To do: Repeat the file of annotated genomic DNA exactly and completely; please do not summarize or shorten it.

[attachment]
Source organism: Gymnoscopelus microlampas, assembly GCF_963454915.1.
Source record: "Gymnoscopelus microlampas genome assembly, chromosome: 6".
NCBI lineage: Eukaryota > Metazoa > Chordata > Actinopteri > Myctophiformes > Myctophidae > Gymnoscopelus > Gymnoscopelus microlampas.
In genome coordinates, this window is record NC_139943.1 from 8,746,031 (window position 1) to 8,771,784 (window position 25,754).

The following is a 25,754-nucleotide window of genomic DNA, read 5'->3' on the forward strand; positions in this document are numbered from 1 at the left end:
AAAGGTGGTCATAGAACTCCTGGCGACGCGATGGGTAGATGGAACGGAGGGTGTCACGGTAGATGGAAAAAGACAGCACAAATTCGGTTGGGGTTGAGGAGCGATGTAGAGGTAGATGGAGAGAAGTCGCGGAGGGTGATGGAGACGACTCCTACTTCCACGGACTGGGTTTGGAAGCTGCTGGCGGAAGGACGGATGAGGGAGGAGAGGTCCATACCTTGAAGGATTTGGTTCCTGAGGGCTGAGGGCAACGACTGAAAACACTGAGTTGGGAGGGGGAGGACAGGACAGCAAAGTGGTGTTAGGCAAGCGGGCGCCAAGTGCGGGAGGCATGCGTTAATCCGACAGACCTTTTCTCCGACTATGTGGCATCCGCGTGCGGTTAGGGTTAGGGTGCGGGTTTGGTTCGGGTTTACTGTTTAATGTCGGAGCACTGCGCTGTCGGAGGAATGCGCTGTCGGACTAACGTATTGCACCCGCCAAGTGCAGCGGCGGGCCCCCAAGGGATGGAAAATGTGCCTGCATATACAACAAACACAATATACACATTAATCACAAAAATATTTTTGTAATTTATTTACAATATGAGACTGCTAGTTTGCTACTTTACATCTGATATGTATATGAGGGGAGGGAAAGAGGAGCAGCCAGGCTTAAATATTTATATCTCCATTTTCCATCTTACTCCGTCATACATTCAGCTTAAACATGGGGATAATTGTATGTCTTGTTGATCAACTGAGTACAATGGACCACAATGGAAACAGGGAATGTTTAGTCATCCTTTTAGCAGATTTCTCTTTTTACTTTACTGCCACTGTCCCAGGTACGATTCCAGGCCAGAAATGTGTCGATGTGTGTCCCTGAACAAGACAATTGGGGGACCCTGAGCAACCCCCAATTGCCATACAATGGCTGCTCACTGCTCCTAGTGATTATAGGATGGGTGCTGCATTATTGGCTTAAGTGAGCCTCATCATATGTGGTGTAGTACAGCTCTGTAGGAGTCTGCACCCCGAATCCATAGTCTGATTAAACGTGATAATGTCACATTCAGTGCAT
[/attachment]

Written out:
Source organism: Gymnoscopelus microlampas, assembly GCF_963454915.1.
Source record: "Gymnoscopelus microlampas genome assembly, chromosome: 6".
NCBI lineage: Eukaryota > Metazoa > Chordata > Actinopteri > Myctophiformes > Myctophidae > Gymnoscopelus > Gymnoscopelus microlampas.
In genome coordinates, this window is record NC_139943.1 from 8,746,031 (window position 1) to 8,771,784 (window position 25,754).

The following is a 25,754-nucleotide window of genomic DNA, read 5'->3' on the forward strand; positions in this document are numbered from 1 at the left end:
AAAGGTGGTCATAGAACTCCTGGCGACGCGATGGGTAGATGGAACGGAGGGTGTCACGGTAGATGGAAAAAGACAGCACAAATTCGGTTGGGGTTGAGGAGCGATGTAGAGGTAGATGGAGAGAAGTCGCGGAGGGTGATGGAGACGACTCCTACTTCCACGGACTGGGTTTGGAAGCTGCTGGCGGAAGGACGGATGAGGGAGGAGAGGTCCATACCTTGAAGGATTTGGTTCCTGAGGGCTGAGGGCAACGACTGAAAACACTGAGTTGGGAGGGGGAGGACAGGACAGCAAAGTGGTGTTAGGCAAGCGGGCGCCAAGTGCGGGAGGCATGCGTTAATCCGACAGACCTTTTCTCCGACTATGTGGCATCCGCGTGCGGTTAGGGTTAGGGTGCGGGTTTGGTTCGGGTTTACTGTTTAATGTCGGAGCACTGCGCTGTCGGAGGAATGCGCTGTCGGACTAACGTATTGCACCCGCCAAGTGCAGCGGCGGGCCCCCAAGGGATGGAAAATGTGCCTGCATATACAACAAACACAATATACACATTAATCACAAAAATATTTTTGTAATTTATTTACAATATGAGACTGCTAGTTTGCTACTTTACATCTGATATGTATATGAGGGGAGGGAAAGAGGAGCAGCCAGGCTTAAATATTTATATCTCCATTTTCCATCTTACTCCGTCATACATTCAGCTTAAACATGGGGATAATTGTATGTCTTGTTGATCAACTGAGTACAATGGACCACAATGGAAACAGGGAATGTTTAGTCATCCTTTTAGCAGATTTCTCTTTTTACTTTACTGCCACTGTCCCAGGTACGATTCCAGGCCAGAAATGTGTCGATGTGTGTCCCTGAACAAGACAATTGGGGGACCCTGAGCAACCCCCAATTGCCATACAATGGCTGCTCACTGCTCCTAGTGATTATAGGATGGGTGCTGCATTATTGGCTTAAGTGAGCCTCATCATATGTGGTGTAGTACAGCTCTGTAGGAGTCTGCACCCCGAATCCATAGTCTGATTAAACGTGATAATGTCACATTCAGTGCAT